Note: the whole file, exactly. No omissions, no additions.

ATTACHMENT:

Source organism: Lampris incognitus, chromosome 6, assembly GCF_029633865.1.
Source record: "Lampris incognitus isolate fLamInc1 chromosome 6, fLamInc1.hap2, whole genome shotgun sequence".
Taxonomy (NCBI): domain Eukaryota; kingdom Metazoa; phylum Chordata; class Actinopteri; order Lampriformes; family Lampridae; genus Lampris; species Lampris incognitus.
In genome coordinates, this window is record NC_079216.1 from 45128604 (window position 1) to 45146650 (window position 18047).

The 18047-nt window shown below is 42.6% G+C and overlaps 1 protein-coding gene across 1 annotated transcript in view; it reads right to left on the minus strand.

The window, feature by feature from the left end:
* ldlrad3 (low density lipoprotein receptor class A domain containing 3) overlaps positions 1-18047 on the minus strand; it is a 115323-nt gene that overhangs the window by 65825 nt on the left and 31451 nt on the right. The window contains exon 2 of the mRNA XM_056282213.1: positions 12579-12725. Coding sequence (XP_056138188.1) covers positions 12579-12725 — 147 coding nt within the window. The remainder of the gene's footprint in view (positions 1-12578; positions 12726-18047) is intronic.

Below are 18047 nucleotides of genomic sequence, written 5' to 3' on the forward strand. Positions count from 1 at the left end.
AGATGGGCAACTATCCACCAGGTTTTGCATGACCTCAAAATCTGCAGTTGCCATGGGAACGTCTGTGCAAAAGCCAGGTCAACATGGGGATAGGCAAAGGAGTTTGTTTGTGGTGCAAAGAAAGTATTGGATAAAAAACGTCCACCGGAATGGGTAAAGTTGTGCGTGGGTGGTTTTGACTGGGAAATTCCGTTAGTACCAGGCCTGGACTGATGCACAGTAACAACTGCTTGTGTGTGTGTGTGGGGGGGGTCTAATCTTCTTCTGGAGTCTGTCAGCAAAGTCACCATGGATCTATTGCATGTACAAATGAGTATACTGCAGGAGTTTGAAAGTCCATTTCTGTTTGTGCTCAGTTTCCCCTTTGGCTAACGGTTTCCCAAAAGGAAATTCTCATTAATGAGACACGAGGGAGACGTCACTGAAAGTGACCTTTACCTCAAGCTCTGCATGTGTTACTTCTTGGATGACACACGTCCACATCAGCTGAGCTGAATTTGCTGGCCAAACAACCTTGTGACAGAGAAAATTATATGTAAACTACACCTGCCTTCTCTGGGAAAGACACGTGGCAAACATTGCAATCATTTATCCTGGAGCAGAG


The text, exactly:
Source organism: Lampris incognitus, chromosome 6, assembly GCF_029633865.1.
Source record: "Lampris incognitus isolate fLamInc1 chromosome 6, fLamInc1.hap2, whole genome shotgun sequence".
Taxonomy (NCBI): domain Eukaryota; kingdom Metazoa; phylum Chordata; class Actinopteri; order Lampriformes; family Lampridae; genus Lampris; species Lampris incognitus.
In genome coordinates, this window is record NC_079216.1 from 45128604 (window position 1) to 45146650 (window position 18047).

The 18047-nt window shown below is 42.6% G+C and overlaps 1 protein-coding gene across 1 annotated transcript in view; it reads right to left on the minus strand.

The window, feature by feature from the left end:
* ldlrad3 (low density lipoprotein receptor class A domain containing 3) overlaps positions 1-18047 on the minus strand; it is a 115323-nt gene that overhangs the window by 65825 nt on the left and 31451 nt on the right. The window contains exon 2 of the mRNA XM_056282213.1: positions 12579-12725. Coding sequence (XP_056138188.1) covers positions 12579-12725 — 147 coding nt within the window. The remainder of the gene's footprint in view (positions 1-12578; positions 12726-18047) is intronic.

Below are 18047 nucleotides of genomic sequence, written 5' to 3' on the forward strand. Positions count from 1 at the left end.
AGATGGGCAACTATCCACCAGGTTTTGCATGACCTCAAAATCTGCAGTTGCCATGGGAACGTCTGTGCAAAAGCCAGGTCAACATGGGGATAGGCAAAGGAGTTTGTTTGTGGTGCAAAGAAAGTATTGGATAAAAAACGTCCACCGGAATGGGTAAAGTTGTGCGTGGGTGGTTTTGACTGGGAAATTCCGTTAGTACCAGGCCTGGACTGATGCACAGTAACAACTGCTTGTGTGTGTGTGTGGGGGGGGTCTAATCTTCTTCTGGAGTCTGTCAGCAAAGTCACCATGGATCTATTGCATGTACAAATGAGTATACTGCAGGAGTTTGAAAGTCCATTTCTGTTTGTGCTCAGTTTCCCCTTTGGCTAACGGTTTCCCAAAAGGAAATTCTCATTAATGAGACACGAGGGAGACGTCACTGAAAGTGACCTTTACCTCAAGCTCTGCATGTGTTACTTCTTGGATGACACACGTCCACATCAGCTGAGCTGAATTTGCTGGCCAAACAACCTTGTGACAGAGAAAATTATATGTAAACTACACCTGCCTTCTCTGGGAAAGACACGTGGCAAACATTGCAATCATTTATCCTGGAGCAGAG